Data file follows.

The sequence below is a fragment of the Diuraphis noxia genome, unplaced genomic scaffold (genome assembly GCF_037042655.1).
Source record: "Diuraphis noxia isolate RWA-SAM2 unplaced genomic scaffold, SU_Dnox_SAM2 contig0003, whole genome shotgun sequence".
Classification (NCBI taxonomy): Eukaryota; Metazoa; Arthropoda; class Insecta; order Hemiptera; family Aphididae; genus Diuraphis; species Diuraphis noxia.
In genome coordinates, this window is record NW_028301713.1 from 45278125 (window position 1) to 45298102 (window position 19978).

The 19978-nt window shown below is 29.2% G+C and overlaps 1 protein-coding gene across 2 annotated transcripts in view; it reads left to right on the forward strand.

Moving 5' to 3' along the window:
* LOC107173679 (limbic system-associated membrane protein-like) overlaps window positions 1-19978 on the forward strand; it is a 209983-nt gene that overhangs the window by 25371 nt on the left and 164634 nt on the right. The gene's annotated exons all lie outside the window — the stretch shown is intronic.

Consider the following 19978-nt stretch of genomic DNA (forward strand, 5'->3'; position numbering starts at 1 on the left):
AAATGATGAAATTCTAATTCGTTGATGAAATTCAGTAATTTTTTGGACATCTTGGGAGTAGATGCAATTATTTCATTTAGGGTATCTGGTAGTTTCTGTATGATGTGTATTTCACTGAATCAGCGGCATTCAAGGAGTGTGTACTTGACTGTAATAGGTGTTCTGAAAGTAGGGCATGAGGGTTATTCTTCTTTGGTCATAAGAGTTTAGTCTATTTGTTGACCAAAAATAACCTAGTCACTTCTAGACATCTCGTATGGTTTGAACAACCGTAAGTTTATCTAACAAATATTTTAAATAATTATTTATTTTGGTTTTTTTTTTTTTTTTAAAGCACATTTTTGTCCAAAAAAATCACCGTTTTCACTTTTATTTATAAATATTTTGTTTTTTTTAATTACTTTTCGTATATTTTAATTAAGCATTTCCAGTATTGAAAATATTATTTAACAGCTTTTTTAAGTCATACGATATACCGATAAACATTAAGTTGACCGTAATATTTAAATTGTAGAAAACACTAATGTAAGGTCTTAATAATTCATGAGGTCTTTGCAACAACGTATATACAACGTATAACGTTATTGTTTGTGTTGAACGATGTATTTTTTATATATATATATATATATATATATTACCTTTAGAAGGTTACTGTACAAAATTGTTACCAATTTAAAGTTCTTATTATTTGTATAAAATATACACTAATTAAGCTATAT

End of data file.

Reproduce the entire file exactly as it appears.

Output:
The sequence below is a fragment of the Diuraphis noxia genome, unplaced genomic scaffold (genome assembly GCF_037042655.1).
Source record: "Diuraphis noxia isolate RWA-SAM2 unplaced genomic scaffold, SU_Dnox_SAM2 contig0003, whole genome shotgun sequence".
Classification (NCBI taxonomy): Eukaryota; Metazoa; Arthropoda; class Insecta; order Hemiptera; family Aphididae; genus Diuraphis; species Diuraphis noxia.
In genome coordinates, this window is record NW_028301713.1 from 45278125 (window position 1) to 45298102 (window position 19978).

The 19978-nt window shown below is 29.2% G+C and overlaps 1 protein-coding gene across 2 annotated transcripts in view; it reads left to right on the forward strand.

Moving 5' to 3' along the window:
* LOC107173679 (limbic system-associated membrane protein-like) overlaps window positions 1-19978 on the forward strand; it is a 209983-nt gene that overhangs the window by 25371 nt on the left and 164634 nt on the right. The gene's annotated exons all lie outside the window — the stretch shown is intronic.

Consider the following 19978-nt stretch of genomic DNA (forward strand, 5'->3'; position numbering starts at 1 on the left):
AAATGATGAAATTCTAATTCGTTGATGAAATTCAGTAATTTTTTGGACATCTTGGGAGTAGATGCAATTATTTCATTTAGGGTATCTGGTAGTTTCTGTATGATGTGTATTTCACTGAATCAGCGGCATTCAAGGAGTGTGTACTTGACTGTAATAGGTGTTCTGAAAGTAGGGCATGAGGGTTATTCTTCTTTGGTCATAAGAGTTTAGTCTATTTGTTGACCAAAAATAACCTAGTCACTTCTAGACATCTCGTATGGTTTGAACAACCGTAAGTTTATCTAACAAATATTTTAAATAATTATTTATTTTGGTTTTTTTTTTTTTTTTAAAGCACATTTTTGTCCAAAAAAATCACCGTTTTCACTTTTATTTATAAATATTTTGTTTTTTTTAATTACTTTTCGTATATTTTAATTAAGCATTTCCAGTATTGAAAATATTATTTAACAGCTTTTTTAAGTCATACGATATACCGATAAACATTAAGTTGACCGTAATATTTAAATTGTAGAAAACACTAATGTAAGGTCTTAATAATTCATGAGGTCTTTGCAACAACGTATATACAACGTATAACGTTATTGTTTGTGTTGAACGATGTATTTTTTATATATATATATATATATATATATTACCTTTAGAAGGTTACTGTACAAAATTGTTACCAATTTAAAGTTCTTATTATTTGTATAAAATATACACTAATTAAGCTATAT